Spacewalk cancelled due to ‘misunderstanding’ of orbiter debris

The first mission since 2017 to remove and replace cameras and gyroscopes in the International Space Station will be delayed a week.

The seven astronauts set to depart the space station on Friday are set to be delayed just a week from their planned departure until Sunday, which gave NASA time to conduct an extra spacewalk to move bolts from the new camera platform to the outside of the station.

The original mission was to be the first spacewalk since January 2018 and the first truss maintenance in nearly three years. But technical issues and a buildup of space debris on the outside the orbiting lab have forced the mission to be pushed back a week.

“An additional two spacesuits, a longer outside spacewalk, as well as additional robotics training were all factors that led to the decision to wait and move the spacewalk day from Friday to Sunday,” said Earl Maize, a spokesman for NASA.

The new camera platform, which was pre-wired and will allow astronauts to take a picture of the surface of the station with a high-definition camera, has been a key part of the new exterior camera system that will allow others to see features below the space station. Since the International Space Station was installed in 1998, the platform has been in a trailer, but the boom will not be able to be retracted until a new set of manipulator arms are delivered to the station next year.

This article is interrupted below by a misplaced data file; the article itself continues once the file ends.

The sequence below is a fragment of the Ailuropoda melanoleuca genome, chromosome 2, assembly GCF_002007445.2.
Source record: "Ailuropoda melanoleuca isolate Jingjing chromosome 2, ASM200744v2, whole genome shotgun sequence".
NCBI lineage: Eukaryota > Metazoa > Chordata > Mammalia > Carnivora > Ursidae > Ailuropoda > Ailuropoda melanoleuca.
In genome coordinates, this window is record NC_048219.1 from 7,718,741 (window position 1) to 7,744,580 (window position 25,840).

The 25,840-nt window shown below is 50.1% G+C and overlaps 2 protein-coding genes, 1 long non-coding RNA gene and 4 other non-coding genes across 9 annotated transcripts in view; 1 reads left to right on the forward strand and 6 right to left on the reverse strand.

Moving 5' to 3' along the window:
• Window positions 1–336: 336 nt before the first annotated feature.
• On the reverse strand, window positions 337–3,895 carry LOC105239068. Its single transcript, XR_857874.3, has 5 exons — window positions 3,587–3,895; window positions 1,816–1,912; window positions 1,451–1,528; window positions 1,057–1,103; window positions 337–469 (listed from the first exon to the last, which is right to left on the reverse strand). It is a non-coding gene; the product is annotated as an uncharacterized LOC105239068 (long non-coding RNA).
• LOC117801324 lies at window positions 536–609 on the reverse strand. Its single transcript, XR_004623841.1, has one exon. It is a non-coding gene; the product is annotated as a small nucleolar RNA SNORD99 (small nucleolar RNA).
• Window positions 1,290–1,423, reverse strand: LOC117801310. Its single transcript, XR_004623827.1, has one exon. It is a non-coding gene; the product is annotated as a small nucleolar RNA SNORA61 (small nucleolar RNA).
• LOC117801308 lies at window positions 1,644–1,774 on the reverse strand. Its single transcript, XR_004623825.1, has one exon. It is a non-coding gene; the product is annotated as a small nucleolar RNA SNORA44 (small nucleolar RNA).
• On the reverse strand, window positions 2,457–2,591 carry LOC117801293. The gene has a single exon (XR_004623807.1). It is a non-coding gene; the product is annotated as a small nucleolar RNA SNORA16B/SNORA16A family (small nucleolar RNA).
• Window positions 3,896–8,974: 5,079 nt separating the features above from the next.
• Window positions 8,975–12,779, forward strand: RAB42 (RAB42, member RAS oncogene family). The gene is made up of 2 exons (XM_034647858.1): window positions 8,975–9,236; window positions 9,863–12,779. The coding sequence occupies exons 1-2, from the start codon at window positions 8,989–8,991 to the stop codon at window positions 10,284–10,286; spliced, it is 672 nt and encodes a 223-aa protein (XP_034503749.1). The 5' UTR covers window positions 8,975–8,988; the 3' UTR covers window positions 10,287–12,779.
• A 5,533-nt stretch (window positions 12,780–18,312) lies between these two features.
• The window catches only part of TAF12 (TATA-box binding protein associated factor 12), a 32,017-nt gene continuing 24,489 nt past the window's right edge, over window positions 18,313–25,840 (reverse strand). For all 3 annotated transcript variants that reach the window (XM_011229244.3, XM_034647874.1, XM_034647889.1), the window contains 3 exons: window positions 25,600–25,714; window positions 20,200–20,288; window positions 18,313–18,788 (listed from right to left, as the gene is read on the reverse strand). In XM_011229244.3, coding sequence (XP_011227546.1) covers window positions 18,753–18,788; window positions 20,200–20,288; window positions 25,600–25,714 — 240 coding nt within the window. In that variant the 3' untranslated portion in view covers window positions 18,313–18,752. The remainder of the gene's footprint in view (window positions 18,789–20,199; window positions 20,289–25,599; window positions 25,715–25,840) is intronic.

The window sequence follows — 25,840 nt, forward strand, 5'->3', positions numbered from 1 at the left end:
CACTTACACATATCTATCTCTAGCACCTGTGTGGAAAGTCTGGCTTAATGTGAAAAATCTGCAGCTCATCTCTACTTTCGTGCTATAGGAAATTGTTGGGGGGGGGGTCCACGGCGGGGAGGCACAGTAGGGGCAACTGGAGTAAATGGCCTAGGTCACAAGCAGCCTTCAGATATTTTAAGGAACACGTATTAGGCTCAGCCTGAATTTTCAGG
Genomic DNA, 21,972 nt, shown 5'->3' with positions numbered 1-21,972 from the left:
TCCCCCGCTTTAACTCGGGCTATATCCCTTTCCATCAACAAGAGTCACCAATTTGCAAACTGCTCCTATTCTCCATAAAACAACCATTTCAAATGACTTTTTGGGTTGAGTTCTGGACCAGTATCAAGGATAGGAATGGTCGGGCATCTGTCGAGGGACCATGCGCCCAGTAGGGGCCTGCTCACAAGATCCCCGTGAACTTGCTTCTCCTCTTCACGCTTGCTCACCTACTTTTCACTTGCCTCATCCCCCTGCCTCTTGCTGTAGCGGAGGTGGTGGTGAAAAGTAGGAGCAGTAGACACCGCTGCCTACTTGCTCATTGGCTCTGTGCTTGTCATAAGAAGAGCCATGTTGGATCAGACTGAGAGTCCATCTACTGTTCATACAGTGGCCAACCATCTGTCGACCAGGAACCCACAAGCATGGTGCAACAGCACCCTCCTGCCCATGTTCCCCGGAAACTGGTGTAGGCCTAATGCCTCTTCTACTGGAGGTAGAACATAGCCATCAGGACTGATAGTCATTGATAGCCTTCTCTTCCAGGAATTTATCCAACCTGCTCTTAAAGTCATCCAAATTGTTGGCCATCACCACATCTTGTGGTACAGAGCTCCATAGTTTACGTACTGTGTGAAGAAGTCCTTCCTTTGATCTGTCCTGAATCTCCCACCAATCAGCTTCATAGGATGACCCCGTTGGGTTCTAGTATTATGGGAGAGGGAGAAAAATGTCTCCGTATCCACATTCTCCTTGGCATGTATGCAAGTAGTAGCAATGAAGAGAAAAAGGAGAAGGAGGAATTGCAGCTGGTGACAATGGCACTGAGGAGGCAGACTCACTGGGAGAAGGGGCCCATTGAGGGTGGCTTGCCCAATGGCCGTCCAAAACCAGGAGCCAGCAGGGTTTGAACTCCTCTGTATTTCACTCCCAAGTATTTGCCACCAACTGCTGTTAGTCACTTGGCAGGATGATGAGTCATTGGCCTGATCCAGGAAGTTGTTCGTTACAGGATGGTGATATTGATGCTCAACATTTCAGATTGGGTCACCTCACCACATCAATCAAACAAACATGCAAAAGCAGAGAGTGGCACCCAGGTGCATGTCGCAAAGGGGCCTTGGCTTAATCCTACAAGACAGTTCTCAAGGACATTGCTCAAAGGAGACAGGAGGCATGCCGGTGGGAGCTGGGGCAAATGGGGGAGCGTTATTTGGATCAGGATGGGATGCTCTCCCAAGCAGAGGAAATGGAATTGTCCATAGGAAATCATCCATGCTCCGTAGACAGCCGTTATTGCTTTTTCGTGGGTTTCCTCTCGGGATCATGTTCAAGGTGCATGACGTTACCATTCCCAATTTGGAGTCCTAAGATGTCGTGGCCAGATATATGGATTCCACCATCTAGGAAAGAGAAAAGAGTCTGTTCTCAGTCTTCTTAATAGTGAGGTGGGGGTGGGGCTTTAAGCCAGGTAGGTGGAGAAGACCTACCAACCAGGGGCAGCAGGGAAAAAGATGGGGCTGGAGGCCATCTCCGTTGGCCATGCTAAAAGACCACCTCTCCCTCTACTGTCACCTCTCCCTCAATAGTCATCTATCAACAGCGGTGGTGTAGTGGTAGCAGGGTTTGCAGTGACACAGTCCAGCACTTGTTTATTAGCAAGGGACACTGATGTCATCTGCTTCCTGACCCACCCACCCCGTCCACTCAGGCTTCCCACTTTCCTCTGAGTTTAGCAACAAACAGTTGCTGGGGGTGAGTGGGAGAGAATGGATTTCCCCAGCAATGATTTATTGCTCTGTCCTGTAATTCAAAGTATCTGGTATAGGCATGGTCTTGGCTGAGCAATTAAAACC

Such platforms are also used for routine maintenance, like taking a picture of a cable that has come loose, switching out a camera or conducting a spacewalk that takes place inside the station.

The spacesuits have been moved to one side of the platform to allow the launch of the new front legs and the actuators for the top three legs. The extra day gives the team of spacewalkers, as well as those responsible for ground systems that control the robots, time to rehearse for the new areas and to acclimate their equipment. The astronauts will have until 11:30pm on Friday to get ready.

However, Maize said there are no other delays and everything is “in a great state”. The crew will be leaving the station at the same time and have to return safely to Earth by 19 January.

“Space is a difficult, unpredictable place to fly and that’s why we are all so excited about the team at NASA who is planning and executing this ambitious mission,” Maize said.

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